6. Ossessione (1943)
The first film of Italian neorealism was “Ossessione,” directed by Luchino Visconti. It was in this film that the documentary-like style and the interest for the ordinary first appeared in Italian cinema.
Even though it didn’t have the maturity of the movement that can been seen later in the decade, with films like “Bicycle Thieves” (1948) or “Germany, Year Zero” (1948), it was with this film that Italian neorealism started. It was after this film that the other pioneers of the movement, Vittorio De Sica and Roberto Rossellini, started to make films that displayed the characteristics of the movement.
The discussion on what exactly is Italian neorealism is complicated, even more due to the fact that many of the directors that are conceived as part of it denied that their films are crafted to be neorealism. But there is indeed a common understatement that these films were a “revolutionary” response to what cinema was until the movement.
The subject change from the problems of the aristocrats to the daily struggle of the lower classes, along with a depurated language, allowed the Italians to make films that told stories completely different from what the world had seen from cinema until then.
7. A Man Escaped (1956)
The earliest of Robert Bresson’s masterpieces, the French master who influenced filmmakers such as Andréi Tarkovsky, Michael Haneke and Aki Kaurismäki. The first film to display at its highest the ascetic, precise and uncompromised style of Bresson. In this film, the emotional and psychological struggle of a man who tries to escape a prison is portrayed with a style that was depurated in order to be “pure cinema,” free from the influences of theater and other arts.
Bresson had the idea that cinema should develop a language of its own, one that used only the juxtaposition of fragments that were not meaningful on their own, but were meaningful in relation to the structure. In these films, the acting is not important: according to Bresson, acting is a falsehood in cinema and thus should be avoided.
In a more Soviet kind of cinema, emotion is created only by the mechanism of cinema (or at least the ones that Bresson thought to be exclusive to cinema). In “A Man Escaped,” we see a cinema of details and glances which become meaningful at the same time that they are ambiguous.
8. Breathless (1960)
It started in Cahiers du Cinéma, as a rebellion against the common idea of what great cinema was, making new valuations of directors that had been neglected until that day. The rebellion of these critics transformed into a rebellious film movement where they were able to make their films and start the French New Wave. One of the first films made in this movement was directed by Jean-Luc Godard, and it defied several rules that had not been questioned until then.
The fact that the films of the French New Wave were produced under very independent schemes allowed directors such as Godard to craft with a much more personal manner, to take risks that were not taken before in cinema, and to tell stories with subjects and mechanisms that had been never seen before.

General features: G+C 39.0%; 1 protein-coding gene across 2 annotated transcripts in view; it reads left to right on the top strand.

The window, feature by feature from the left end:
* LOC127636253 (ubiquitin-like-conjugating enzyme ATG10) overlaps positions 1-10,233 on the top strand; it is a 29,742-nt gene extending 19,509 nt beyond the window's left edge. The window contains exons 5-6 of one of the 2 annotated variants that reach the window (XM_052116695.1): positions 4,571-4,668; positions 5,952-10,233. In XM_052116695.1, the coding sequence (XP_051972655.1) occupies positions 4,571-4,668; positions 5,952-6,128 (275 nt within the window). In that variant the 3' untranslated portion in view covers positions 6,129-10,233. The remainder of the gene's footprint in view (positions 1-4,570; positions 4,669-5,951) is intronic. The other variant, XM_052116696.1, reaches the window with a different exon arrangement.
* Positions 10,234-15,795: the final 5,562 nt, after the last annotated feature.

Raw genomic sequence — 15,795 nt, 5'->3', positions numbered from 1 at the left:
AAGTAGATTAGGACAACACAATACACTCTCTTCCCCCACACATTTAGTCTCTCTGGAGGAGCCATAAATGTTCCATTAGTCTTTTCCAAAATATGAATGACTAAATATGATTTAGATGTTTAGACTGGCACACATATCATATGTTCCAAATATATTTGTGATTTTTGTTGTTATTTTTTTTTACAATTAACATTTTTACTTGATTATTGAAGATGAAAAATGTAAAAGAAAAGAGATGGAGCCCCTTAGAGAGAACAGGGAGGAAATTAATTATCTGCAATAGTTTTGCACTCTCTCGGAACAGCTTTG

One of the main trait of “Breathless” is the use of montage. The abrupt editing and the transitions are examples of how the films of the French New Wave started to break the rules of cinema and thus push the boundaries of a language that, according to them, had begun to grow stagnant.
9. Persona (1966)
Ingmar Bergman was a mature filmmaker by the time he made “Persona,” and perhaps it was due to his reputation that he was even able to make this film. It was after masterpieces such as “Wild Strawberries” (1957), “The Seventh Seal” (1957) and “Winter Light” (1963) that Bergman decided to make one of his most challenging films. He collaborated with his longtime crew of actors and techniques who were accustomed to working with him, he said that the script of the film was a partite which his collaborators would help turn into music.
The film involves a complex interaction between a character who remains silent for most of the film, and another who tries to make her talk, and due to his failure she starts talking about herself. The characters are the subjects of a very complex psychological process which Bergman portrays through the several techniques that cinema as a mature art had, and that he as a mature filmmaker understood. Thus, the film reflected through the singularity of its grammar and the singularity of its story.
10. The Mirror (1975)
Andréi Tarkovsky struggled to make each and every one of his seven films, and it was probably “The Mirror”, the film that was hardest for him to make other filmmakers believe in.
Deeply autobiographical, this may be the most personal film of Tarkovsky, who once claimed that at any moment if he felt he was doing something that someone else has done before, he would immediately change it. The plot of the film defies any attempt to summarize it: it has no clear dramatic episodes, and instead it displays several fragments in the life of several characters with no clear connection.
It is an extremely ambiguous film that creates a language of its own. The singularity of the language used in this film is that it relies heavily on the viewer. Tarkovsky put the viewer in an active position, with the responsibility to interpret what he or she is seeing in its own terms.
With this film, the Russian master proposed a different kind of cinema from the one that had been done until then, in which the viewer is led through the emotional and psychological journey of a character.